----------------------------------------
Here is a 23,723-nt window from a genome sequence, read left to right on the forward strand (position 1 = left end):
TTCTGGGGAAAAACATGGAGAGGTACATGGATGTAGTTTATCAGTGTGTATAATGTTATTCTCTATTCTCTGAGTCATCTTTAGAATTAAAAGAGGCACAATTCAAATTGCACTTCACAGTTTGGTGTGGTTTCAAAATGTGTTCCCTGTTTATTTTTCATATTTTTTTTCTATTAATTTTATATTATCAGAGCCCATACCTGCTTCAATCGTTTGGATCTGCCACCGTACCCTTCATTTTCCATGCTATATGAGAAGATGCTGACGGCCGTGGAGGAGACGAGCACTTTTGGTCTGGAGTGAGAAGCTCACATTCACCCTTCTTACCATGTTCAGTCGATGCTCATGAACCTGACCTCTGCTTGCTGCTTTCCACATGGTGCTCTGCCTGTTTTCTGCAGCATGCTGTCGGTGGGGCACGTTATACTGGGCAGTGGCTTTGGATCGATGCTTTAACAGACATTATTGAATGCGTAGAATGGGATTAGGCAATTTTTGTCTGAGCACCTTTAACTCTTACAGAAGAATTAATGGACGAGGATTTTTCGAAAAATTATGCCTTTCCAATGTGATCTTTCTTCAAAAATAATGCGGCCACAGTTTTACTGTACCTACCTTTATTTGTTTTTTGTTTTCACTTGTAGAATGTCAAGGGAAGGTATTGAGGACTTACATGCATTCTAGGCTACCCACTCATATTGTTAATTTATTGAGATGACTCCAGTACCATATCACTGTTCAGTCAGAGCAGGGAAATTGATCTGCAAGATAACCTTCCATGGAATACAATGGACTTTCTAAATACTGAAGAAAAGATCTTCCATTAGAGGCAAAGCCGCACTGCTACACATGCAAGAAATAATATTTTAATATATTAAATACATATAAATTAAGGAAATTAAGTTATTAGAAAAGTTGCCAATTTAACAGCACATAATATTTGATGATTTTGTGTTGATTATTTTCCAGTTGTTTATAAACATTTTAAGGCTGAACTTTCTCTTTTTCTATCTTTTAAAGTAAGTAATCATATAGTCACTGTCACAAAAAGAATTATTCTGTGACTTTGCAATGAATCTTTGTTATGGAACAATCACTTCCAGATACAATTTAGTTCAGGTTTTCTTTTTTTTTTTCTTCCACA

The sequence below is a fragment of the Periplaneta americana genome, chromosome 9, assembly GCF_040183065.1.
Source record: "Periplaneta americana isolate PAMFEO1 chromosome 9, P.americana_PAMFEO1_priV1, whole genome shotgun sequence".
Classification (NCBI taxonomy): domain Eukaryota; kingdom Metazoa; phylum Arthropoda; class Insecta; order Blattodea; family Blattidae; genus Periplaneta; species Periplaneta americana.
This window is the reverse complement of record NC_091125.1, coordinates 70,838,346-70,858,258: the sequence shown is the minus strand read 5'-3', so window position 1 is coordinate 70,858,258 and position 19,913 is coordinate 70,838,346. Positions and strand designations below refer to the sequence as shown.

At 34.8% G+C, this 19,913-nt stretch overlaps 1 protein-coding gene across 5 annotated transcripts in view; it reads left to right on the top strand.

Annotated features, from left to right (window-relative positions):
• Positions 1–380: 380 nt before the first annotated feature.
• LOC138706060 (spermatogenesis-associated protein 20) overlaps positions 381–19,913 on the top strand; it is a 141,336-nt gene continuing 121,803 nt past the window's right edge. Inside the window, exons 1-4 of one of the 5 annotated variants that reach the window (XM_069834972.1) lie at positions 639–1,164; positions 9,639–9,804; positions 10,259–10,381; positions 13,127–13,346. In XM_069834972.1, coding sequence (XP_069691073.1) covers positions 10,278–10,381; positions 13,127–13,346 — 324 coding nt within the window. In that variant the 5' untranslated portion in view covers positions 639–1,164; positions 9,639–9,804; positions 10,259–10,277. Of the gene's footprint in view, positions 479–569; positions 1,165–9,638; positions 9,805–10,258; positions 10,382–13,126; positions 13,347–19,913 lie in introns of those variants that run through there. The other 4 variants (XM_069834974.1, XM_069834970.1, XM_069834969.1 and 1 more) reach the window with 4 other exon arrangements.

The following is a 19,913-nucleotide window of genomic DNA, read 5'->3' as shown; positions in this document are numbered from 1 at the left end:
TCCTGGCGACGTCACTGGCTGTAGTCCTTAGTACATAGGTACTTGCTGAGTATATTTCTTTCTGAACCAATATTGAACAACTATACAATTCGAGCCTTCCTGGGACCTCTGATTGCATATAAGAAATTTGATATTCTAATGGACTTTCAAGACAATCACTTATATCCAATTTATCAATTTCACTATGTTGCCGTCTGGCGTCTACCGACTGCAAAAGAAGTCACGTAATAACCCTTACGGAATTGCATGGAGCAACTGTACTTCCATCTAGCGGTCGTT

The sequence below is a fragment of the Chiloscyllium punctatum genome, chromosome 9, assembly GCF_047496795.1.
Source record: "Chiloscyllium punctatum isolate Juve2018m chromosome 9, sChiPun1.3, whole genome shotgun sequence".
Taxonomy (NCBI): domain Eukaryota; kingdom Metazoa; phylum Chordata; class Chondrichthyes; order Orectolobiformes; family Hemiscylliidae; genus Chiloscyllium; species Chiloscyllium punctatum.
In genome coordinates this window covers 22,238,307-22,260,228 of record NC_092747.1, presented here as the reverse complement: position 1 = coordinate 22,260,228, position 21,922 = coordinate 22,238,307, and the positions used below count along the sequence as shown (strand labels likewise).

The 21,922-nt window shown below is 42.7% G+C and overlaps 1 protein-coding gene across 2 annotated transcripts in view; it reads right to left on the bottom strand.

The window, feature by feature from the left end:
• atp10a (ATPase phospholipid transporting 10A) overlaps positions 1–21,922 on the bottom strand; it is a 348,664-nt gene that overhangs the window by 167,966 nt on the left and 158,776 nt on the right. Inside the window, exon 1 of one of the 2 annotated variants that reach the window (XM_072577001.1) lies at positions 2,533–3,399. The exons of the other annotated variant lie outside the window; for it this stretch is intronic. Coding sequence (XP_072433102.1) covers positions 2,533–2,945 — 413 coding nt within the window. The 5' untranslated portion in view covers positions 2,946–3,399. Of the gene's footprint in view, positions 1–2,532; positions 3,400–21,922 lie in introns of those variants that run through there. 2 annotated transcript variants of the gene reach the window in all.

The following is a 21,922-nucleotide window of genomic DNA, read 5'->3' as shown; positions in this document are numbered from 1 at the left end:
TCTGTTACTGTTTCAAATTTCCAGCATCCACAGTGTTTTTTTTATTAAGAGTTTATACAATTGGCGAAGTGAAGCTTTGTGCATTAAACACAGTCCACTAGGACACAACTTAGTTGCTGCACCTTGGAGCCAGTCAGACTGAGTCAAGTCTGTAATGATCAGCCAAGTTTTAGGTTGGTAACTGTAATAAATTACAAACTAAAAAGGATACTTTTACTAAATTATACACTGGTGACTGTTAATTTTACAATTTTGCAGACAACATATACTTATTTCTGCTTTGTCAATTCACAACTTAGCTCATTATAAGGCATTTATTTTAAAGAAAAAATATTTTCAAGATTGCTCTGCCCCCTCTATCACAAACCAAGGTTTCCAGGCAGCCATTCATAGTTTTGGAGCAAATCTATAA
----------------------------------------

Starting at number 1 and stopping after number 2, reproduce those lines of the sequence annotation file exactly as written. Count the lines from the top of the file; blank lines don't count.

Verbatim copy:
Here is a 23,723-nt window from a genome sequence, read left to right on the forward strand (position 1 = left end):
TTCTGGGGAAAAACATGGAGAGGTACATGGATGTAGTTTATCAGTGTGTATAATGTTATTCTCTATTCTCTGAGTCATCTTTAGAATTAAAAGAGGCACAATTCAAATTGCACTTCACAGTTTGGTGTGGTTTCAAAATGTGTTCCCTGTTTATTTTTCATATTTTTTTTCTATTAATTTTATATTATCAGAGCCCATACCTGCTTCAATCGTTTGGATCTGCCACCGTACCCTTCATTTTCCATGCTATATGAGAAGATGCTGACGGCCGTGGAGGAGACGAGCACTTTTGGTCTGGAGTGAGAAGCTCACATTCACCCTTCTTACCATGTTCAGTCGATGCTCATGAACCTGACCTCTGCTTGCTGCTTTCCACATGGTGCTCTGCCTGTTTTCTGCAGCATGCTGTCGGTGGGGCACGTTATACTGGGCAGTGGCTTTGGATCGATGCTTTAACAGACATTATTGAATGCGTAGAATGGGATTAGGCAATTTTTGTCTGAGCACCTTTAACTCTTACAGAAGAATTAATGGACGAGGATTTTTCGAAAAATTATGCCTTTCCAATGTGATCTTTCTTCAAAAATAATGCGGCCACAGTTTTACTGTACCTACCTTTATTTGTTTTTTGTTTTCACTTGTAGAATGTCAAGGGAAGGTATTGAGGACTTACATGCATTCTAGGCTACCCACTCATATTGTTAATTTATTGAGATGACTCCAGTACCATATCACTGTTCAGTCAGAGCAGGGAAATTGATCTGCAAGATAACCTTCCATGGAATACAATGGACTTTCTAAATACTGAAGAAAAGATCTTCCATTAGAGGCAAAGCCGCACTGCTACACATGCAAGAAATAATATTTTAATATATTAAATACATATAAATTAAGGAAATTAAGTTATTAGAAAAGTTGCCAATTTAACAGCACATAATATTTGATGATTTTGTGTTGATTATTTTCCAGTTGTTTATAAACATTTTAAGGCTGAACTTTCTCTTTTTCTATCTTTTAAAGTAAGTAATCATATAGTCACTGTCACAAAAAGAATTATTCTGTGACTTTGCAATGAATCTTTGTTATGGAACAATCACTTCCAGATACAATTTAGTTCAGGTTTTCTTTTTTTTTTTCTTCCACA